Sanral is most affected by lack of clarity from the government about e-toll company

The South African national road agency (Sanral) has received R5.6 billion less e-tolls than budgeted, mainly because the government has no clarity about the future of the system, the Parliament has heard.

Briefing from the permanent commission for credits on Tuesday, Deputy Director-General for Public Finances of the Treasury. Mampho Modise emphasized the financial position of various entities for the financial year 2017/18.

Sanral had a positive cash position of R7.6 billion, which was 38% less than the R12.3 billion that had been budgeted. Modise explained that during the course of the year, Sanral had difficulty raising the budgeted e-toll revenue of R20.6 billion.

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"The noise around e-toll affects Sanral's performance," Modise said, adding, "The figures do not look good for Sanral."

Due to the inability to extract the necessary funds from e-toll, Sanral is hampered in its ability to finance the maintenance of non-toll roads, with a lower limit of R605 million on the road maintenance program for these roads, according to the report of the treasure chest.

"What this entity needs is the enforcement of a government decision about what is going to happen or what needs to be done with e-toll.
Once that has happened, there will be some confidence in what the government intends to do with e-tolling, "Modise said.

Without clear government decisions about the future of e-toll, Sanral finds it difficult to go to the market to borrow money to finance it.

Transport minister Blade Nzimande told the Portfolio Committee on Transport in April that he is concerned about the financing of the development of the road infrastructure, in particular the financing of the Gauteng Freeway Improvement Project or e-toll collection, which is a major problem. 39; is.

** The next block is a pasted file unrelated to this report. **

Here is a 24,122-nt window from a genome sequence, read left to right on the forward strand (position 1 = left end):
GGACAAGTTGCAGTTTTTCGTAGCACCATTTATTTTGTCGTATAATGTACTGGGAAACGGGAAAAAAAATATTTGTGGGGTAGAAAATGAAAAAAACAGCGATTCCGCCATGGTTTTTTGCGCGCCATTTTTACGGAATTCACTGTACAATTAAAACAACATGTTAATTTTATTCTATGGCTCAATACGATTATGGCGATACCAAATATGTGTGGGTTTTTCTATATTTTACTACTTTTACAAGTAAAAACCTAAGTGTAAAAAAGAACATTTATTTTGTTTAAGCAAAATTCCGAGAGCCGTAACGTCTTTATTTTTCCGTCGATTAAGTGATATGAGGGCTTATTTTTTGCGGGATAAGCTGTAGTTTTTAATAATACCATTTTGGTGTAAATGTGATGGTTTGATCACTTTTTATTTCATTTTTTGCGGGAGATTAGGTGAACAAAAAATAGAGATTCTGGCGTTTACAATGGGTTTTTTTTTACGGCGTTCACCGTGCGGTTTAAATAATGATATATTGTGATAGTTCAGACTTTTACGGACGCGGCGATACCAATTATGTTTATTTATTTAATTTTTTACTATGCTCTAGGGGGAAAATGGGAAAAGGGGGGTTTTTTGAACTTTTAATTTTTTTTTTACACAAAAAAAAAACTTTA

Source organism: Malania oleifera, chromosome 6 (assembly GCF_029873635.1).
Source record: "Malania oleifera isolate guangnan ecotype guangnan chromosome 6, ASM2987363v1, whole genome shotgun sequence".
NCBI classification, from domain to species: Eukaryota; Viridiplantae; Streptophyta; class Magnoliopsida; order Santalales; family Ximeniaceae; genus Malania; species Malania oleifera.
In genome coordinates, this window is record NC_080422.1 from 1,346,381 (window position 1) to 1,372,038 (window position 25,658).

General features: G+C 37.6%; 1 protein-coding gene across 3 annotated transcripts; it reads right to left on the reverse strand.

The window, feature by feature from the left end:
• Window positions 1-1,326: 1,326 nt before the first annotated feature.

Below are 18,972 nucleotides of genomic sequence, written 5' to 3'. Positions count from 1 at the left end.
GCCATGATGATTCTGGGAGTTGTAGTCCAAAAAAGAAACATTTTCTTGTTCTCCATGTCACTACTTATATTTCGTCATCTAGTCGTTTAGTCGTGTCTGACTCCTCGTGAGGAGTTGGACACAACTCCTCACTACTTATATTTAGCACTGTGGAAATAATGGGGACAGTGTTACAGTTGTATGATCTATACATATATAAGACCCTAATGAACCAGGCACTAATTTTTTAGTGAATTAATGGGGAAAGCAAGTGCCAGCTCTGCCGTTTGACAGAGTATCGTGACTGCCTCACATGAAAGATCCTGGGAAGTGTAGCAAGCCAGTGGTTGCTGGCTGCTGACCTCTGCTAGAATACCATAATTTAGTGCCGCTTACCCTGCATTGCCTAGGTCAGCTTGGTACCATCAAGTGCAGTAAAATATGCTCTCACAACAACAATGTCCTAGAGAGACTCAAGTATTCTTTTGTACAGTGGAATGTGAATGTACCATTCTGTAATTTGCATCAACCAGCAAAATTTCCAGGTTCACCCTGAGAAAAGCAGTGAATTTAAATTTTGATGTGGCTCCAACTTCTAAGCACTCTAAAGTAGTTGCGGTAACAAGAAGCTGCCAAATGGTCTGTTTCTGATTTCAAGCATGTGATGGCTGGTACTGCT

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"We will have to come up with a strategy to sustainably finance road building and maintenance programs", he said.

At the Tuesday briefing, the Treasury also expressed concern about the financial position of the Road Accident Fund (RAF) and the Passenger Rail Agency in South Africa (Prasa).

The available cash of Prasa at the end of the financial year was 12.3% more than expected at R13.8 billion, but the Treasury said that this was due to a lack of expenditure on the train passenger's maintenance and capital program. Net cash flow from investing activities was 48.5% or R6.6 billion lower than expected.

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Treasury and the transport department work together with the entity to accelerate the expenditure on projects. If that is not the case, the Treasury will reduce the allocations to Prasa, Modise warned.

The RAF on the other hand is struggling to keep track of the claims it receives because they weigh more than the income it receives from the fuel contribution for traffic accidents. The tax was increased this year by 30c per liter, but even these funds can only cover pending claims and not the backlog, Modise said.

The cash available to the RAF at the end of the year was R114.2 million less than the R1.68 billion that had been budgeted. – Fin24

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